Dr. Paul Bernhardt Honored with NRL's E.O. Hulburt Award
- Accept the Challenge
- About NRL
- Doing Business
- Public Affairs & Media
- Public Affairs Office
- News Releases
- 2014 News Releases
- 2013 News Releases
- 2012 News Releases
- 2011 News Releases
- 2010 News Releases
- 2009 News Releases
- 2008 News Releases
- 2007 News Releases
- 2006 News Releases
- 2005 News Releases
- 2004 News Releases
- 2003 News Releases
- 2002 News Releases
- 2001 News Releases
- 2000 News Releases
- 1999 News Releases
- 1998 News Releases
- 1997 News Releases
- 1996 News Releases
- NRL Videos
- Email Updates
- Social Media
- NRL Events
- Popular Images
- Public Notices
- Field Sites
- Visitor Info
- Contact NRL
CAPT Kenneth Szczublewski presents the 2011 E.O. Hulburt Award to Dr. Paul A. Bernhardt.
(Photo: U.S. Naval Research Laboratory)
Dr. Paul Bernhardt, a supervisory research physicist at the Naval Research Laboratory, has been honored with the 2011 E.O. Hulburt Award, the highest award the NRL Commanding Officer can confer on an NRL civilian employee. The award was presented at a ceremony held on August 23th.
By participating as principal investigator or co-investigator in over 20 rocket programs, over 25 space shuttle flights, and over 30 satellite missions, Dr. Bernhardt has demonstrated that active remote sensing provides unique data on the structure and physics of the upper atmosphere.
The Hulburt Award is given to Dr. Bernhardt:
In recognition of outstanding experimental, theoretical, and computational research at NRL in the areas of ionospheric modification with high-power radio waves and chemical releases, satellite-based radio beacon sensing of space plasmas, and analysis and numerical modeling of plasma instabilities. Dr. Bernhardt has performed pioneering work in (1) the creative use of chemical releases and high power radio waves to modify the ionosphere, (2) fundamental and comprehensive contributions to ionospheric and space physics in the areas of plasma instabilities, and (3) radio beacon diagnostics and tomographic imaging of the ionosphere.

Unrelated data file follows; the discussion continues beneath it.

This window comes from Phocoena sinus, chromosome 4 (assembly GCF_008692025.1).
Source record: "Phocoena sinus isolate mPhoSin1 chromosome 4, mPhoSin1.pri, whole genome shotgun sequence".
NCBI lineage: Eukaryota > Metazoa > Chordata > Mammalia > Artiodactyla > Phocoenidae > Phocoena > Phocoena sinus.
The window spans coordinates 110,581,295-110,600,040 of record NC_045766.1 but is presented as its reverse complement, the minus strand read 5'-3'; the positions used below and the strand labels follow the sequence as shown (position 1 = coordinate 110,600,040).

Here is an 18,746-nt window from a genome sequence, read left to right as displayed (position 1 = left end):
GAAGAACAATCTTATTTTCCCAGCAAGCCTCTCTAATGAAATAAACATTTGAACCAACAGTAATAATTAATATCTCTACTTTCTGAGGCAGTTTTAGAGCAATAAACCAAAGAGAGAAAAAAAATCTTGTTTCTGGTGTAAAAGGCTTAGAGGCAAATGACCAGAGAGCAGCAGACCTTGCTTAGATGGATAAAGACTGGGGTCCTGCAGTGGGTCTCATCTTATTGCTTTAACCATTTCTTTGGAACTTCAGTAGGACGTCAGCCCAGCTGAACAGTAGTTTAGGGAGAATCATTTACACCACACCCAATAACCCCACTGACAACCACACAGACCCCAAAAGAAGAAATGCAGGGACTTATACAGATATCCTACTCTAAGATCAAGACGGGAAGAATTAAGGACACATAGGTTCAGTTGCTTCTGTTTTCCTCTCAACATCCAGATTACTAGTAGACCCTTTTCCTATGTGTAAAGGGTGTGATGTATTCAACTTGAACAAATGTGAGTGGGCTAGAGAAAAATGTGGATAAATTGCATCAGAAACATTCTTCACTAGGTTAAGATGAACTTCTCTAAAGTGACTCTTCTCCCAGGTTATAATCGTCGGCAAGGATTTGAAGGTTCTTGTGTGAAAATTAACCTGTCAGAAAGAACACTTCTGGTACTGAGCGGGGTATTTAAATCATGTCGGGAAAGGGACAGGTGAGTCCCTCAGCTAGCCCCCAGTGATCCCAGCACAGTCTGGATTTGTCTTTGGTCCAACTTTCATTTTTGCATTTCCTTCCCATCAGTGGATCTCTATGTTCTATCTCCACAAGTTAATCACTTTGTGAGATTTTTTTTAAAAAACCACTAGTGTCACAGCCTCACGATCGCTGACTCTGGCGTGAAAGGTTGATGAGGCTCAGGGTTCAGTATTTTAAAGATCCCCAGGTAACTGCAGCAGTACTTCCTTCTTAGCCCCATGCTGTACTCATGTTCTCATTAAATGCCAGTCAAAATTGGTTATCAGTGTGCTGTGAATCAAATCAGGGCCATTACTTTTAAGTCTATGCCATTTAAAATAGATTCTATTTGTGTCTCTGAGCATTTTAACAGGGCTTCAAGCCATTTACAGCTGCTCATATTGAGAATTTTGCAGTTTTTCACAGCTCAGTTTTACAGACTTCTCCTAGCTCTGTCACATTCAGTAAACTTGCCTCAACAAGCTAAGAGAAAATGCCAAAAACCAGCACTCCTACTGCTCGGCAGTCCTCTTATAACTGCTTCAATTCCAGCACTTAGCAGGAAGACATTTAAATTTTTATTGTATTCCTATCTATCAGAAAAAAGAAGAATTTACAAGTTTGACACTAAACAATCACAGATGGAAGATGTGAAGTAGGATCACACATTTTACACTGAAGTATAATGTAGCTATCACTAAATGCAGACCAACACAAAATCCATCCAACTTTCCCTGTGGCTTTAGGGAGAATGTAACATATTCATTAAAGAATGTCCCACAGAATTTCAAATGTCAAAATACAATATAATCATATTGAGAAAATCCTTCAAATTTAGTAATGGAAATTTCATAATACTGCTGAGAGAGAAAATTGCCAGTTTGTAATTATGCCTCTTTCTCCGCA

Dr. Bernhardt is regularly asked to participate in space- and ground-based aeronomy programs with both national and international sponsorship, working with countries such as Canada, Japan, England, Germany, Norway, Sweden, Russia, Peru, and Brazil. Dr. Bernhardt has received sponsorship for research on ionospheric modification experiments and radio beacon sensors from NASA for the Combined Release and Radiation Effects Satellite (CRRES) mission, from Taiwan National Space Organization of the Constellation Observing System for Meteorology, Ionosphere & Climate (COSMIC) mission, from Japan Aerospace Exploration Agency for the Sporadic-E Experiment over Kyushu (SEEK2 and SEEK3), rocket programs, from the Air Force for the Communication/Navigation Outage Forecasting System (C/NOFS) satellite mission, from the Air Force Research Laboratory for the Metal Oxide Space Cloud (MOSC) rocket flights, from DARPA for the Charged Aerosol Release Experiment (CARE) rocket program, and from DARPA, the Office of Naval Research, and the Air Force Research Laboratory for the high power radio wave experiments at the High Frequency Active Auroral Research Program (HAARP) HF facility in Alaska.